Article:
The 63-year old FRIM regular told me that he started mountain biking here after retiring three years ago. Now, he and his buddies hit the trails there three times a week. After explaining our lack of experience, he suggested that we try Frim’s bunny slopes equivalent, the Bidara trail.

With destination in mind, we made our way downhill from the entrance of Syabas Trail and back to Jalan Symington, a bit further than where we first started.

Despite the weekday morning, the route down wasn’t entirely devoid of people as plenty retirees and school leavers take the opportunity to hike about FRIM regularly.

Not quite sure of the direction given, we followed Uncle Chan’s instructions as best we could. Going past the library towards the exit, we took a shortcut of our own making by cutting through the grassy slope instead of the next paved left turning.  

Rejoining the small tarred road we continued up until we came to a crossroad. Ahead was a sign for Bukit Bujang Trail, to the left was the Dream trail and to the right was a beaten clay/dirt track. Needless to say, we opted for the the Dream trail, what seemed like the least ominous of the three.

Our instinct seemed to be on point as we were treated to some gentle inclines and wide paths, easy enough for a wide tyre gravel bike. Before we started, the idea for the trip was not just to get a feel of mountain biking in Malaysia but also a taste of the forest gravel track that features so predominantly in the cycling literature of temperate countries.

Going through the Dream trail with the leaves strewn uneven red earth path and generous canopy cover, it seemed like a good tropical approximation. Pedalling through this bit of the forest was certainly a beautiful experience and the aesthetics do distract from the inclines that slowly creeps up along the trail.  

An hour into the second leg of our ride, we had to cut it short as we had reached our self-imposed cut-off time. This was a shame because I felt this might have been one of the best trails in FRIM. It was perfect for beginners who would like to try mountain biking, but without all of that extreme off-road terrain.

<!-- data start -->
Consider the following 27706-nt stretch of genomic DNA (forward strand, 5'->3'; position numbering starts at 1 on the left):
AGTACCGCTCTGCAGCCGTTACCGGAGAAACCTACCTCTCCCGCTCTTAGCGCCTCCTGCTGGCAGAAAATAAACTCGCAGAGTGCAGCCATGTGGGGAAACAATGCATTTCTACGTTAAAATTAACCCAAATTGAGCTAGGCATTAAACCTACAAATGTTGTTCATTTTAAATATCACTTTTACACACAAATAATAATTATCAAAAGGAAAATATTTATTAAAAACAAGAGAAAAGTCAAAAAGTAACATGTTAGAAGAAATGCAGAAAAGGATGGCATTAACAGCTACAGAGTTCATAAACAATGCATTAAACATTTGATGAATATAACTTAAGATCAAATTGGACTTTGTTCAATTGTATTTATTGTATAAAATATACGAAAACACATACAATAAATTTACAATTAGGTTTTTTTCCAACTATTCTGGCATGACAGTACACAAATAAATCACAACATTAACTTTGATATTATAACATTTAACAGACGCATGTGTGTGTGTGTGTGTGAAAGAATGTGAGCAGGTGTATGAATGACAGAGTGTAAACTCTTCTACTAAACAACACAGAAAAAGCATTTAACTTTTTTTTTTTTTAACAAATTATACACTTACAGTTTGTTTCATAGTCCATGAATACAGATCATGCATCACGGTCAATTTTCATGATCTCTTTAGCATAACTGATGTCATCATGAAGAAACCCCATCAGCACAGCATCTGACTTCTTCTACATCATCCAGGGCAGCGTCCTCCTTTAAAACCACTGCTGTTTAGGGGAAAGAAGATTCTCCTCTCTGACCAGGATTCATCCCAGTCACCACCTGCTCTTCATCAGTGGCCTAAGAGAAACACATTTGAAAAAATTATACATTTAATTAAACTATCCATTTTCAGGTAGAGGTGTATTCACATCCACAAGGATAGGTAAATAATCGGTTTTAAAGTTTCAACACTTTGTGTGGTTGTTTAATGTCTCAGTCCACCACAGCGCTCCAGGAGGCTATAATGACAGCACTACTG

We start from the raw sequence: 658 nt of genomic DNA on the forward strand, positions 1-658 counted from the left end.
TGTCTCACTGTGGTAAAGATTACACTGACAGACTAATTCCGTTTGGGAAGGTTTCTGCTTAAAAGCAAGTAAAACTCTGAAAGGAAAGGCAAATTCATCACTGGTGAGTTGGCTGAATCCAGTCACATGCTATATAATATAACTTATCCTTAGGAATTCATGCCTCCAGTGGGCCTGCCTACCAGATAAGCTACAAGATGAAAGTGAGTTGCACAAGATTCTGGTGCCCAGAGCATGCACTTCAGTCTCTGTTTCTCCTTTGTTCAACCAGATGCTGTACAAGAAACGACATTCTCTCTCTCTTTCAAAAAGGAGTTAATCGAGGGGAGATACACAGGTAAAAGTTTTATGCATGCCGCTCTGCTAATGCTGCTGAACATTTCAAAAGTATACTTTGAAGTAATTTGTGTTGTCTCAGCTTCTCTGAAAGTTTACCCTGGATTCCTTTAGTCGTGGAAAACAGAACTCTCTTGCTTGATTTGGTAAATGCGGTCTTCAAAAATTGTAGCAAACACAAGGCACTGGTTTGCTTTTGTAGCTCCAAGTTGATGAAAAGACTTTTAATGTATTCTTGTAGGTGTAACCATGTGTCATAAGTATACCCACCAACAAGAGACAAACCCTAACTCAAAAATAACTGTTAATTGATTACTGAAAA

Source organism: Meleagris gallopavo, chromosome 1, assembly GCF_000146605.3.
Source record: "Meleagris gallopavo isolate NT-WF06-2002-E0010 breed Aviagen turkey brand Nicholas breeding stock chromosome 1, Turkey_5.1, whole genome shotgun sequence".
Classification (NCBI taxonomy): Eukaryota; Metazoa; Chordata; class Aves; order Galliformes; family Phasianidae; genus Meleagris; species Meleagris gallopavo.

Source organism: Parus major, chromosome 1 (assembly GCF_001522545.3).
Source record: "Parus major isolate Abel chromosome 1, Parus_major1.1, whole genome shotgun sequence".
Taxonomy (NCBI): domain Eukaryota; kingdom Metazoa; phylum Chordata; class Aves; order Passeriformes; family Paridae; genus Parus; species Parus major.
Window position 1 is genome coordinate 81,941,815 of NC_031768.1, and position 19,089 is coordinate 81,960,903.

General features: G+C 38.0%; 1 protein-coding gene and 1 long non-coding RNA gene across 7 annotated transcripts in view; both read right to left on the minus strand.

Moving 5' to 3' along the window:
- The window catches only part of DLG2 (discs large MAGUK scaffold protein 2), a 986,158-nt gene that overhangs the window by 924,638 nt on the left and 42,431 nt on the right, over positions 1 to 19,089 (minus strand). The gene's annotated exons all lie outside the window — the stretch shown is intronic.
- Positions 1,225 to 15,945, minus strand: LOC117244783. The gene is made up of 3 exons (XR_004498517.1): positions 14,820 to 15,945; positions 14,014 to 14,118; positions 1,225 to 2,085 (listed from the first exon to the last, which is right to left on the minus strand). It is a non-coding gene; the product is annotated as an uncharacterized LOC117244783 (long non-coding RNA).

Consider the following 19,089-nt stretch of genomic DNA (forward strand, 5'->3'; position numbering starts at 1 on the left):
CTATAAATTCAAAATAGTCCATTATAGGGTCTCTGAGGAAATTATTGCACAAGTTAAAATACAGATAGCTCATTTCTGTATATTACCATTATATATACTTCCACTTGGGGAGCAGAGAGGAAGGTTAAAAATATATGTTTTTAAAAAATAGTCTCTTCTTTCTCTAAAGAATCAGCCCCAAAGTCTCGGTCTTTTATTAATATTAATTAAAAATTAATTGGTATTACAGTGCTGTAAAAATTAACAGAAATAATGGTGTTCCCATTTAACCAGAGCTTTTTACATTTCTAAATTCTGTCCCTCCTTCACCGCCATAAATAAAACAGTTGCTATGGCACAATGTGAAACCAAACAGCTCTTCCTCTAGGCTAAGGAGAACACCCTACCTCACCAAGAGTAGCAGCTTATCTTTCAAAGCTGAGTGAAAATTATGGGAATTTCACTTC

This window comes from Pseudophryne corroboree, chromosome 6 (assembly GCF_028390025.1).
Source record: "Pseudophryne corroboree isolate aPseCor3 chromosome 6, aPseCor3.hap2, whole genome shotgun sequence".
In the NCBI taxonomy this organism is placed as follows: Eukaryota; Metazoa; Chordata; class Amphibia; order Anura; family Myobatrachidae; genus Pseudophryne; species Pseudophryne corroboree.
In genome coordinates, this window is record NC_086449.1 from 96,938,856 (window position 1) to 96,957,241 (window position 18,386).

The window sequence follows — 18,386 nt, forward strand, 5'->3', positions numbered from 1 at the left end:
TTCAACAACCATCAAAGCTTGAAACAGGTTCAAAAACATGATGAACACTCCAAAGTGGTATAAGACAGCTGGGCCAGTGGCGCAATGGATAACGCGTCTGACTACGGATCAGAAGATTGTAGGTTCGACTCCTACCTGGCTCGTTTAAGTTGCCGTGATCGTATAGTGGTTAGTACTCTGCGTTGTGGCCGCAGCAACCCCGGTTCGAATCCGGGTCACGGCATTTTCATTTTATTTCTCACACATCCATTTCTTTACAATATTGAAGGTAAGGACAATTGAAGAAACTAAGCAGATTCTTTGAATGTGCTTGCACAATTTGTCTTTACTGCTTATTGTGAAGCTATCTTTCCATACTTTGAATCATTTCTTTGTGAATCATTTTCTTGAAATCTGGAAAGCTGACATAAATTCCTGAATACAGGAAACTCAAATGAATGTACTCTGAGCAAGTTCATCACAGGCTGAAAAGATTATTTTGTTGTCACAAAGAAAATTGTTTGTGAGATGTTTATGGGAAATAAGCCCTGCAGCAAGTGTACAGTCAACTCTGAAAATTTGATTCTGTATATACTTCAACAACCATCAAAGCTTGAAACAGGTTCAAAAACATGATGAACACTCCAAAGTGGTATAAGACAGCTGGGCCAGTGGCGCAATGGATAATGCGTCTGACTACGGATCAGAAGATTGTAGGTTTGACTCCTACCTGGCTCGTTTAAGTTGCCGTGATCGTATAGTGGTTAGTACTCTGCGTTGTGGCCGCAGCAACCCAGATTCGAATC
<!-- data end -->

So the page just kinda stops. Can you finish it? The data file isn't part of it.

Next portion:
Coming from road bikes this is what we wanted, an off road course which allowed us to pedal in a steady rhythm, not that explosive pedalling that you would have to do at the trails such as Kiara, Kota Damansara and Putrajaya Challenge Park.

The trail is also forgiving, and would be a perfect place for aspiring mountain bikers to sharpen their skills. If you fall, you will graze, but not cut and or break bones like those extreme trails. It is also the perfect place to bring a hardtail cross country bike, as the trail did not have too many drops or terrain that required a long suspension travel.

This kind of trail is what we need more of if we were to seriously revive the hardtail market. In short, something that allows the hardtails to be in its elements of fast off-road riding. Saying that however, we also now have a new breed of mountain bikes which have front and rear suspension but were designed for less extreme riding and more fast paced cross country cycling.

It is such a shame we do not have more of these trails in Malaysia. Although from time to time an event organiser would hold an event which has these kind of routes, it’s not every day you get to ride on them. The bikes are readily available but the trails are not.

Luckily we have FRIM, a place that can give you a taster of what that kind of cycling is all about.  

Xtrada 8 27.5 (Hardtail)

Frame: ALX XC Aluminum


Drivetrain: Shimano XT (RD), Shimano SLX (Shifter), 11-46T Sunrace Casette

Tyre: Performance tyre 27.5 X 2.25

Weight: 13.3kg

The lightest out of the pack, really did make climbing pleasant. It looked a bit jittery on the downhill side, but some wider tyres could possibly fix this problem.

Entiat TR8 27.5 (Hardtail)

Frame: ALX Trail Aluminum


Drivetrain: Shimano XT (RD), Shimano SLX (Shifter), 11-46T Shimano XT Casette

Tyre: SCHWALBE Nobby Nic, 27.5 X 3.00

Weight: 14.1kg

A monster downhill with its 3-inch wide tyres. Climbing was less than thrilling, especially with the heavy weight and tyre combination. However, its performance is hard to beat.

Siskiu T7 27.5 (Full Suspn)

Frame: ALX Trail Aluminum 150mm travel


Drivetrain: Shimano XT (RD), Shimano SL (Shifter), 11-42T Shimano Casette

Tyre: SCHWALBE Nobby Nic 27.5 X 2.60

Weight: 14.5kg

Remarks: A Malaysian favourite, can really open up the world of mountain biking. With 150mm travel, it was able to climb and go downhill fast.  

Hawk Hill 27.5 (Full Suspn)

Frame: Series 3 6061 Aluminum 120mm travel

Fork: ROCKSHOX RECON SILVER RL 27.5 120mm travel

Drivetrain: Deore Shadow Plus Direct Mount (RD), Shimano Deore (Shifter), 11-42T Sunrace Casette


Weight: 14.3kg

Considered a value for money yet capable full sus bike. With 120m travel it is more of a fast cross country bike that can live out of its comfort zone if needed.